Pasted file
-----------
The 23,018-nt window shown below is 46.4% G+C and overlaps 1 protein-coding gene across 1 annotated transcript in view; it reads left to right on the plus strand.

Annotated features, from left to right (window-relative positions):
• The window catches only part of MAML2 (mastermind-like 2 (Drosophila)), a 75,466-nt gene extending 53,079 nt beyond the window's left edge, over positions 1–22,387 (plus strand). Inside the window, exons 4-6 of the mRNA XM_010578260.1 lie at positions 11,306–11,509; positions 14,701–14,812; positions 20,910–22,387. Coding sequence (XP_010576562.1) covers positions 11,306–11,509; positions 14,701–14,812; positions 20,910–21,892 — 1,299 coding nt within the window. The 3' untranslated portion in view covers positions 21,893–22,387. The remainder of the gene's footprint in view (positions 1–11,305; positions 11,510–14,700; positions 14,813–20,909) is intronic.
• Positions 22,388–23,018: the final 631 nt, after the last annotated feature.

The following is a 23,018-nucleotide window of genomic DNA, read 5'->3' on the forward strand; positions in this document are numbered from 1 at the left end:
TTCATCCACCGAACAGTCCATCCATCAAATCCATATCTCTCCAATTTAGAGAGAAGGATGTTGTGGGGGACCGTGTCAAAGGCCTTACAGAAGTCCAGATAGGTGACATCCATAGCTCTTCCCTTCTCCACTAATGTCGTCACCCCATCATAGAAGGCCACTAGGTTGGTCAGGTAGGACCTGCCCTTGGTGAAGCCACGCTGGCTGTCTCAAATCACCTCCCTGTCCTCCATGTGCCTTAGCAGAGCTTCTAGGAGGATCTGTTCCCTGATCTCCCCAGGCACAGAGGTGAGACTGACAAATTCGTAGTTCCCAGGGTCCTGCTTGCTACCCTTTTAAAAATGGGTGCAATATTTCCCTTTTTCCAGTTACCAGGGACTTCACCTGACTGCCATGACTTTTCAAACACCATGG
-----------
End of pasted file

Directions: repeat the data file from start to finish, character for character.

The 23,018-nt window shown below is 46.4% G+C and overlaps 1 protein-coding gene across 1 annotated transcript in view; it reads left to right on the plus strand.

Annotated features, from left to right (window-relative positions):
• The window catches only part of MAML2 (mastermind-like 2 (Drosophila)), a 75,466-nt gene extending 53,079 nt beyond the window's left edge, over positions 1–22,387 (plus strand). Inside the window, exons 4-6 of the mRNA XM_010578260.1 lie at positions 11,306–11,509; positions 14,701–14,812; positions 20,910–22,387. Coding sequence (XP_010576562.1) covers positions 11,306–11,509; positions 14,701–14,812; positions 20,910–21,892 — 1,299 coding nt within the window. The 3' untranslated portion in view covers positions 21,893–22,387. The remainder of the gene's footprint in view (positions 1–11,305; positions 11,510–14,700; positions 14,813–20,909) is intronic.
• Positions 22,388–23,018: the final 631 nt, after the last annotated feature.

The following is a 23,018-nucleotide window of genomic DNA, read 5'->3' on the forward strand; positions in this document are numbered from 1 at the left end:
TTCATCCACCGAACAGTCCATCCATCAAATCCATATCTCTCCAATTTAGAGAGAAGGATGTTGTGGGGGACCGTGTCAAAGGCCTTACAGAAGTCCAGATAGGTGACATCCATAGCTCTTCCCTTCTCCACTAATGTCGTCACCCCATCATAGAAGGCCACTAGGTTGGTCAGGTAGGACCTGCCCTTGGTGAAGCCACGCTGGCTGTCTCAAATCACCTCCCTGTCCTCCATGTGCCTTAGCAGAGCTTCTAGGAGGATCTGTTCCCTGATCTCCCCAGGCACAGAGGTGAGACTGACAAATTCGTAGTTCCCAGGGTCCTGCTTGCTACCCTTTTAAAAATGGGTGCAATATTTCCCTTTTTCCAGTTACCAGGGACTTCACCTGACTGCCATGACTTTTCAAACACCATGG